Go slow in Wick as 20 mph signs are put up
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ALMOST 300 speed restriction signs have been unveiled in Wick in a move that will slow traffic on most of the town's roads.
Highland Council mooted 20 mph zones in a public consultation late last year but had expected the scheme to be rolled out six months ago.
A council spokesperson said: “There are 269 signs for this scheme. The aim of it is to reduce the number of injury collisions or reduce the severity of collision.
"The scheme has been designed to be self-enforcing and speeds will be monitored in six to 12 months to check compliance."
The spokesperson also said that four electronic signs have been put up in Wick, as well as four in the Noss area.
Caithness civic leader Willie Mackay, who represents Wick and East Caithness on Highland Council, takes the view that "twenty's plenty".
He said: “There can be no argument when it comes to the reduction in speed as it has been well proven that every 1 mph reduction in vehicle speeds on urban streets and in built-up areas results in a six per cent decrease in traffic fatalities or serious traffic injuries.”
Councillor Mackay pointed out that slowing down can have a positive effect on the environment as well.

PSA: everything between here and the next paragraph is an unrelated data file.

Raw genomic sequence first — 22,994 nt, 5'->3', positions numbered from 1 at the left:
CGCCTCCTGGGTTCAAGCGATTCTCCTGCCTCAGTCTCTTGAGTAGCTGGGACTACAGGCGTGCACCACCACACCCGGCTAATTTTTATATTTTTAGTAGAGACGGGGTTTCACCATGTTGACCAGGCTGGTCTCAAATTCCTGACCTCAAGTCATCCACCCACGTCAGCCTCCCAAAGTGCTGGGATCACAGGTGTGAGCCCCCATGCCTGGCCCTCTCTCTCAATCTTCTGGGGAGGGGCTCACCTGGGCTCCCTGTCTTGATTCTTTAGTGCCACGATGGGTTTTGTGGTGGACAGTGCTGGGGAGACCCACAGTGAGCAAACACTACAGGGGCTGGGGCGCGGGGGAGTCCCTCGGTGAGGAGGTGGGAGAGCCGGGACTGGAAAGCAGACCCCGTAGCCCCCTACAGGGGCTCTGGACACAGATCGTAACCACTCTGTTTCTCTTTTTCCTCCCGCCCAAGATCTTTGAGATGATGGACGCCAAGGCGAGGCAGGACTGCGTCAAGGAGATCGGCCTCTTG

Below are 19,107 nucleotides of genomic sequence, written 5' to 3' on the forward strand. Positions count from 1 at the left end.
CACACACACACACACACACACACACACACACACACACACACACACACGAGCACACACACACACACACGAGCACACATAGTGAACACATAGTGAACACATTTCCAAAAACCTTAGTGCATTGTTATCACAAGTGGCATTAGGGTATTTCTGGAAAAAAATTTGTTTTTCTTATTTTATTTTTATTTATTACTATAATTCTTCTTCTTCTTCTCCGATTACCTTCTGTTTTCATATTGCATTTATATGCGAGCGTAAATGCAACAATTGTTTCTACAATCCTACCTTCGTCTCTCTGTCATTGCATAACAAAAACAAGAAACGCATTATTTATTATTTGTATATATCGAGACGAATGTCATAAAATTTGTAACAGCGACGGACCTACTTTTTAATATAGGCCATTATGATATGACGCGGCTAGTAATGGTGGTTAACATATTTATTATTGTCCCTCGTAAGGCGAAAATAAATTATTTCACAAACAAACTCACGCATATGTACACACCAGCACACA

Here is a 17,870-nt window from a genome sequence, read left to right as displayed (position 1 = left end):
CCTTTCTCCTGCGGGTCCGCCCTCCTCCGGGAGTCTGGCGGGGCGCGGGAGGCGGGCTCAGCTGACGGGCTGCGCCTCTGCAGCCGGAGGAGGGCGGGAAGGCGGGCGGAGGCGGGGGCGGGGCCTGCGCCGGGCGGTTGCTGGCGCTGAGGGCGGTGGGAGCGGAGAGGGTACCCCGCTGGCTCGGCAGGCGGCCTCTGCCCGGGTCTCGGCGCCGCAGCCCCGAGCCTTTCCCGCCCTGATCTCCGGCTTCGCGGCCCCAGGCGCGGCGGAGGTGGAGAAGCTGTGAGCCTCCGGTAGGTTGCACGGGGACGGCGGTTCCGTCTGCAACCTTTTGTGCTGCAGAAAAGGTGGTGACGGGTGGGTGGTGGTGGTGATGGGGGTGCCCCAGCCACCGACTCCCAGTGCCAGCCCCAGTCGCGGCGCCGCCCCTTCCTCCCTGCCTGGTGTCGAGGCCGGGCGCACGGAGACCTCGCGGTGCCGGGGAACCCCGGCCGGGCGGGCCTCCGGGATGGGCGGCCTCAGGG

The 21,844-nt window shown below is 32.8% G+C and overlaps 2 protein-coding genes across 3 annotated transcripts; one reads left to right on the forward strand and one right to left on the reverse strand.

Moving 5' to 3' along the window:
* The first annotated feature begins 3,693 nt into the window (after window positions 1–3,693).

“Cutting speed can significantly reduce emissions of other pollutants, particularly reducing nitrous oxide and particulate matter output from diesel engines. The safety gains from slower driving are also indisputable," he said.
The scheme was advertised for public consultation on November 30 with a plan showing that the majority of streets in the town will have a 20 mph speed restriction. Formerly this had only been used near schools.
Councillor Mackay said: "Lowering a posted speed limit will slow down traffic, increase safety and decrease the number of crashes. A 20 mph restriction can be enforced but, as with other roads, the key aim is not to prosecute people but to encourage drivers to keep to the speed limits.
"Twenty miles per hour is safer, healthier, fairer, greener, quieter and better for people’s quality of life."
Highland Council was asked to provide a costing for the scheme but had not provided the information at the time of going to press.
The initiative is being rolled out across the north Highlands with restrictions also implemented for Alness, Dingwall, Invergordon and Tain. Gateway signage, roundels, 20 mph repeater signs and speed indication devices have been introduced in all four Ross-shire towns.
Some local residents commenting on social media felt it would be hard to police the speed restriction effectively.
Wick man Konrad Szewczyk said: “Such nannying should be relegated to nurseries and primary schools, not entire settlements."
One local woman who did not wish to be named said: "They can set whatever speed limits they want but the idiots and young racers will decide their own speed."